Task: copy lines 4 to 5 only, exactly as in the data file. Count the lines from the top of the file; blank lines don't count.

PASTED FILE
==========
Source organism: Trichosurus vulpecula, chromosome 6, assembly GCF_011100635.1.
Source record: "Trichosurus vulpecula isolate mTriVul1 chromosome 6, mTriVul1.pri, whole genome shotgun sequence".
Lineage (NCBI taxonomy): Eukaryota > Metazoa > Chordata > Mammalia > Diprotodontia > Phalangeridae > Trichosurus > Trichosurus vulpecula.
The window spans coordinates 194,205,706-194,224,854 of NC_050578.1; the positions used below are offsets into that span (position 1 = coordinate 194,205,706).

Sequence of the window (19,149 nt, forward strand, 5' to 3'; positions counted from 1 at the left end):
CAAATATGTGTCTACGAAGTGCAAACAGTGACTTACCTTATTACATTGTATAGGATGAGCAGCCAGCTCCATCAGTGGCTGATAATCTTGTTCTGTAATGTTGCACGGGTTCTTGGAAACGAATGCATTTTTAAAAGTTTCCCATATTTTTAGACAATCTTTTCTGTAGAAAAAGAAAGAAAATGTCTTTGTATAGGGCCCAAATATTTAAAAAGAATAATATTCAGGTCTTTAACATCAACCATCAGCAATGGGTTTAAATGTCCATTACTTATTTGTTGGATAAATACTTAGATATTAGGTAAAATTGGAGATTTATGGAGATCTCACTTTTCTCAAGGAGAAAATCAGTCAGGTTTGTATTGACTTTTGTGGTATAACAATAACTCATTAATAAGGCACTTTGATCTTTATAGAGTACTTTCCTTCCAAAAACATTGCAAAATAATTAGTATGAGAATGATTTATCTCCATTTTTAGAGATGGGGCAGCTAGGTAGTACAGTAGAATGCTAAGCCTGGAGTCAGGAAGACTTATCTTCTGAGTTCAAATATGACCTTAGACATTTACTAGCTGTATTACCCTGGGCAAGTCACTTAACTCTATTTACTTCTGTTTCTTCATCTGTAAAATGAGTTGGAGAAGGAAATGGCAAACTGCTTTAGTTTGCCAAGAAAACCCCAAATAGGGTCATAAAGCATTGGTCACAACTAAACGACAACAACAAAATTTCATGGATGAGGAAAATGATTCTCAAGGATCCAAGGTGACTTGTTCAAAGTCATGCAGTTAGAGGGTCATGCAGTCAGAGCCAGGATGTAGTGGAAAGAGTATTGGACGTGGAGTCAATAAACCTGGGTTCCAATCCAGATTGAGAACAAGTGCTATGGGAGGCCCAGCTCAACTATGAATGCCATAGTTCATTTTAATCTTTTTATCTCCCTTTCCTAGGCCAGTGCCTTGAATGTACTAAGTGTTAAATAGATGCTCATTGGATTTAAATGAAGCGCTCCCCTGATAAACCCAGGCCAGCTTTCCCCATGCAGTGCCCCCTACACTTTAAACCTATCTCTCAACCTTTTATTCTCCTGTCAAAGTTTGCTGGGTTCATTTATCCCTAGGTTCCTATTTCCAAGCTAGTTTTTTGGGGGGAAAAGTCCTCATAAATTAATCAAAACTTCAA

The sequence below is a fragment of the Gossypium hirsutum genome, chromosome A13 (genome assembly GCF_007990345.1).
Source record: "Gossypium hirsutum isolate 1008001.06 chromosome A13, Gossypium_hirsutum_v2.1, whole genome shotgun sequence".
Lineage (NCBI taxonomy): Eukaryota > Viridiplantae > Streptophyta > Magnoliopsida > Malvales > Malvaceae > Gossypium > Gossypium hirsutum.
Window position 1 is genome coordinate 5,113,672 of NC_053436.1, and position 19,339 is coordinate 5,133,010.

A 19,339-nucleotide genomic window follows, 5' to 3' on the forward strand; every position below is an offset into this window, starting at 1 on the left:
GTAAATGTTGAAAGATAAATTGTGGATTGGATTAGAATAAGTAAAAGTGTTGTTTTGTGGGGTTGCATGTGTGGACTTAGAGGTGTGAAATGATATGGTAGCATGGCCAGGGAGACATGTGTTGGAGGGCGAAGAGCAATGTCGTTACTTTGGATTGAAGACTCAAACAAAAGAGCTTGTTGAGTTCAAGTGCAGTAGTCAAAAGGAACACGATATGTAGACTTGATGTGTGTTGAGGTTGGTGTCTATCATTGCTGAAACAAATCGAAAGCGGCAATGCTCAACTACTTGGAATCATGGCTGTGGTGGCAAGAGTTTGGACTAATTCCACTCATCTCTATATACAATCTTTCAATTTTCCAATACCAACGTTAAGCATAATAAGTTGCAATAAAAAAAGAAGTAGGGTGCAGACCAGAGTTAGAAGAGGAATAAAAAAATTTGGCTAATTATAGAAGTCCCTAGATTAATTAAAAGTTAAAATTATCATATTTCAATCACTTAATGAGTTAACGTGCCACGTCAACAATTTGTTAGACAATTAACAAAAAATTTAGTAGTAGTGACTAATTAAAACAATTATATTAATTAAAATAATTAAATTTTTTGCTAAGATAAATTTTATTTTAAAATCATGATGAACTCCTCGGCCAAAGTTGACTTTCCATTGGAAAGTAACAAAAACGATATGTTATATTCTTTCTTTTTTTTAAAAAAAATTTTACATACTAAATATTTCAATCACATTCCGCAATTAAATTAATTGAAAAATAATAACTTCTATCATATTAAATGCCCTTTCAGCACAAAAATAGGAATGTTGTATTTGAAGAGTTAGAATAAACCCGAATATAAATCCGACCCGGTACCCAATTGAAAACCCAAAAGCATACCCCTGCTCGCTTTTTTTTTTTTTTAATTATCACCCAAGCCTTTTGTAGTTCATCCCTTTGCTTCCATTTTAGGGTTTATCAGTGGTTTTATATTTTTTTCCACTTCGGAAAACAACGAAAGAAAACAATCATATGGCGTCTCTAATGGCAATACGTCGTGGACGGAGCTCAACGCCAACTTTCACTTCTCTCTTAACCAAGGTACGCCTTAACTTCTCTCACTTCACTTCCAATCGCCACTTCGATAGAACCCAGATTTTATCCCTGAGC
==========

The window spans coordinates 194,205,706-194,224,854 of NC_050578.1; the positions used below are offsets into that span (position 1 = coordinate 194,205,706).

Sequence of the window (19,149 nt, forward strand, 5' to 3'; positions counted from 1 at the left end):